Since the UCSA vote, however, some — including the editors of this paper — have raised objections. Though we suspect their true concerns are with the substance of the bill, their chief expressed complaint has been procedural. In response, it is worth noting that UCSA student leaders did nothing to make this bill less public than any of their other legislative efforts. HR 35’s passage was sudden and unexpected, and the UCSA had a duty to promptly respond in defense of student rights. The suggestion that the Jewish community on campus was selectively and intentionally excluded from the conversation, as has been alleged, is absolutely false. In fact, a Jewish Israeli student was one of two students to address the UCSA on the day of its vote, a fact conveniently ignored by those attempting to craft a narrative of Jewish exclusion. This student approached the UCSA because his own research on Israel’s ethnic cleansing is threatened by HR 35, and he hoped his student government would stand up for him. There’s nothing devious about petitioning your elected representatives to protect your rights — and it’s not really reasonable to demand that a student invite those who seek to restrict his free speech rights to a hearing about his right to speak freely. But there is something worrying about some people’s attempt to lend their marginal viewpoint defending Israel’s occupation the moral weight of an entire ethnic and religious minority, disregarding the many Jewish students on campus who firmly oppose Israel’s policies in the process.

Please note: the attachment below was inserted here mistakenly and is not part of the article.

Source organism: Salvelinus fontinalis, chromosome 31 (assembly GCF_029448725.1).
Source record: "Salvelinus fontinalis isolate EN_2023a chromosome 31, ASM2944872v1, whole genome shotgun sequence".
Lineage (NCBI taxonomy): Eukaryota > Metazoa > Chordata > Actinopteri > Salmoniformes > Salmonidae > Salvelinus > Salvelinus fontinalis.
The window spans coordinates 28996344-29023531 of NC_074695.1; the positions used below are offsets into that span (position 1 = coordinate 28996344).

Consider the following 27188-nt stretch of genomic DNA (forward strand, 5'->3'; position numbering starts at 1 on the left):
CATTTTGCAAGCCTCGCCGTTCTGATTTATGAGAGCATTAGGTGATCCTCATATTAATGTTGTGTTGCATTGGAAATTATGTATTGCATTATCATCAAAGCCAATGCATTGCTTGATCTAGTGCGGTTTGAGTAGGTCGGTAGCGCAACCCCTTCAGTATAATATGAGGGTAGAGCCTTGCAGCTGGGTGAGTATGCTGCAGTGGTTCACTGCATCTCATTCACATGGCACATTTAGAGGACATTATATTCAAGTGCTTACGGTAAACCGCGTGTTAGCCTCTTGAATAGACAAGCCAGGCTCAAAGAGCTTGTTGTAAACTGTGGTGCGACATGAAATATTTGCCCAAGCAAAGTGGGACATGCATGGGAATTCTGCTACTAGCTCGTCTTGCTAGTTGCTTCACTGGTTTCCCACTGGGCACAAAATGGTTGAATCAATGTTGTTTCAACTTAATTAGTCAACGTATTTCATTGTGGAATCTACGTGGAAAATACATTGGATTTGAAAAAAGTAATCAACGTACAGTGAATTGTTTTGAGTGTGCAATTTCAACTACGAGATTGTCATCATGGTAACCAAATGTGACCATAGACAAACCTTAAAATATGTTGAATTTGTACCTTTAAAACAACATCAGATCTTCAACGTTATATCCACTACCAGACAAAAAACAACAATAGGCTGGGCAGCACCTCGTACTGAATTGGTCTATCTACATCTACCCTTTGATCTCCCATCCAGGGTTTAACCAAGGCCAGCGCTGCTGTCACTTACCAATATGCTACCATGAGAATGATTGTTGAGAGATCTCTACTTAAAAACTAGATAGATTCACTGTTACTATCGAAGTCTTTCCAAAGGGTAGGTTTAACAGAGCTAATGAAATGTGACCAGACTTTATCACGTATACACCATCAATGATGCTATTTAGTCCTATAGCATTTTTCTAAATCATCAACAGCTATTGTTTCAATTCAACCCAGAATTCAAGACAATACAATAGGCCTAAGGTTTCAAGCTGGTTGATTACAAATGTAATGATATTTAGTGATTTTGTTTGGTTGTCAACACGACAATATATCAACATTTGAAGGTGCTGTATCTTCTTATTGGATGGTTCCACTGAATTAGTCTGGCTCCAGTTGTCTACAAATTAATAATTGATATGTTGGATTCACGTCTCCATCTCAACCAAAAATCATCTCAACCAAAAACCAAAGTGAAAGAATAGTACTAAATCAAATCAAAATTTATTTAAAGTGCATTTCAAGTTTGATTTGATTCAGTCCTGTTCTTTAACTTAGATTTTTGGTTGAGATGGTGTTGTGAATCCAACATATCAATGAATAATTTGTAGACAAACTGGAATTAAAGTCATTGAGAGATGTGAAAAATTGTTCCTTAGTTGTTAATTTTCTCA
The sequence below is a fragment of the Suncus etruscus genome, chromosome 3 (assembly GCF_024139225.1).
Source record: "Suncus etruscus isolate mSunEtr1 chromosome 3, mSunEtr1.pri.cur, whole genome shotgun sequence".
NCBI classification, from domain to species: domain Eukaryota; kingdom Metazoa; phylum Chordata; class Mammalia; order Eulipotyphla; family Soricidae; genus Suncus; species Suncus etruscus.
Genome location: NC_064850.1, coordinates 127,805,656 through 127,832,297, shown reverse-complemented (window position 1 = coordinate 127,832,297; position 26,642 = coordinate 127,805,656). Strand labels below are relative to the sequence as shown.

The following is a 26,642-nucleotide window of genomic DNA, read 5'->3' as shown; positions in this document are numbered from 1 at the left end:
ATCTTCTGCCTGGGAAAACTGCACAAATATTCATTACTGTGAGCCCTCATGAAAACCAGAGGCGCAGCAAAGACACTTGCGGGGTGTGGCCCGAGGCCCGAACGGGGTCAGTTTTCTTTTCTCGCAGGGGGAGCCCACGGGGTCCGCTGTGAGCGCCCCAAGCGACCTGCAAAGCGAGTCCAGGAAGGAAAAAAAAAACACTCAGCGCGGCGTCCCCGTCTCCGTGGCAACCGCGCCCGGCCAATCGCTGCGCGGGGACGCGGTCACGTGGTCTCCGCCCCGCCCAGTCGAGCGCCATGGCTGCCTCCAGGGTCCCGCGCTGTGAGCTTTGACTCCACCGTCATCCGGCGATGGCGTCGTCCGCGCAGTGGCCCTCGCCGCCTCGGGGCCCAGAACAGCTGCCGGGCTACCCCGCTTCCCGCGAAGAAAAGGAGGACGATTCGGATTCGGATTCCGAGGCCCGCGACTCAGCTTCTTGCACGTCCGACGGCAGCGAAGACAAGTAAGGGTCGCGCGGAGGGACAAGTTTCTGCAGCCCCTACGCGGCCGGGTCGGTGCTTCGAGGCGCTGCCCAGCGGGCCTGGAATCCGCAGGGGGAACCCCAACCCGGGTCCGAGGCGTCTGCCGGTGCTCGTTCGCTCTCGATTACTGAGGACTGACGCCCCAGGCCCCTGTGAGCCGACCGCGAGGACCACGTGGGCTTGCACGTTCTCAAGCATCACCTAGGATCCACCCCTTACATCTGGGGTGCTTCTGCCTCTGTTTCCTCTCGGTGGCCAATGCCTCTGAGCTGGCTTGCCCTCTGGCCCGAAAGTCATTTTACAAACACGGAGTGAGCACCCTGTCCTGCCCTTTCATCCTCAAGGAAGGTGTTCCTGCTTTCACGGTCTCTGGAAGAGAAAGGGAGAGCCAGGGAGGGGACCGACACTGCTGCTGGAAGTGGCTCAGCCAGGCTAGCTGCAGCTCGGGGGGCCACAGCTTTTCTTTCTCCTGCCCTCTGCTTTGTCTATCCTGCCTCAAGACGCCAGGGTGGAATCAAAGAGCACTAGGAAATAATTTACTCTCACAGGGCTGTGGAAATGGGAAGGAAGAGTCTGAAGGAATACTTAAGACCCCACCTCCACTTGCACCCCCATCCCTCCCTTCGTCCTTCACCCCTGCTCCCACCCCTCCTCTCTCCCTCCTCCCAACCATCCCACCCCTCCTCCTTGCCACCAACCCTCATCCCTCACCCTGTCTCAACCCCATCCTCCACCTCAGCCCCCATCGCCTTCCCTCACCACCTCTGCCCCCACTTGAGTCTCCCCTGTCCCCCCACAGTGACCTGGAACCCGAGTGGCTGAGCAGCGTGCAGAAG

Due to institutional features of the UCSA — UCSA representatives from across the state are only in the same city to cover all business matters for a full day once a month — the UCSA forum is not an ideal forum for long debates about HR 35 and divestment. To those wishing for more robust debate, we can relate. The longest public debates on the topic of Israel/Palestine on this campus came about as a result of the 2010 divestment hearings in the ASUC, initiated by SJP members. Though we recognize that fewer and fewer students stand in opposition to granting Palestinians universal human rights, we are eager to engage with those who do not yet share this opinion. In fact, on numerous occasions, our members have sought out a debating partner among those who defend American support for Israel’s policies, only to find no one willing to debate on the other side. We hereby extend an open invitation to any remaining critics of the recent UCSA resolution, including recent opinion writers Joey Freeman and Noah Ickowitz, to participate in a respectful, academic debate with fellow students regarding HR 35 and the ethicality of boycotting and divesting from Israel and complicit companies. We would like this debate to be moderated by a mutually agreed upon unbiased party — and failing that, we’d even be willing to settle for a moderator like The Daily Californian.
As published in the Daily Californian on Oct. 2nd, 2012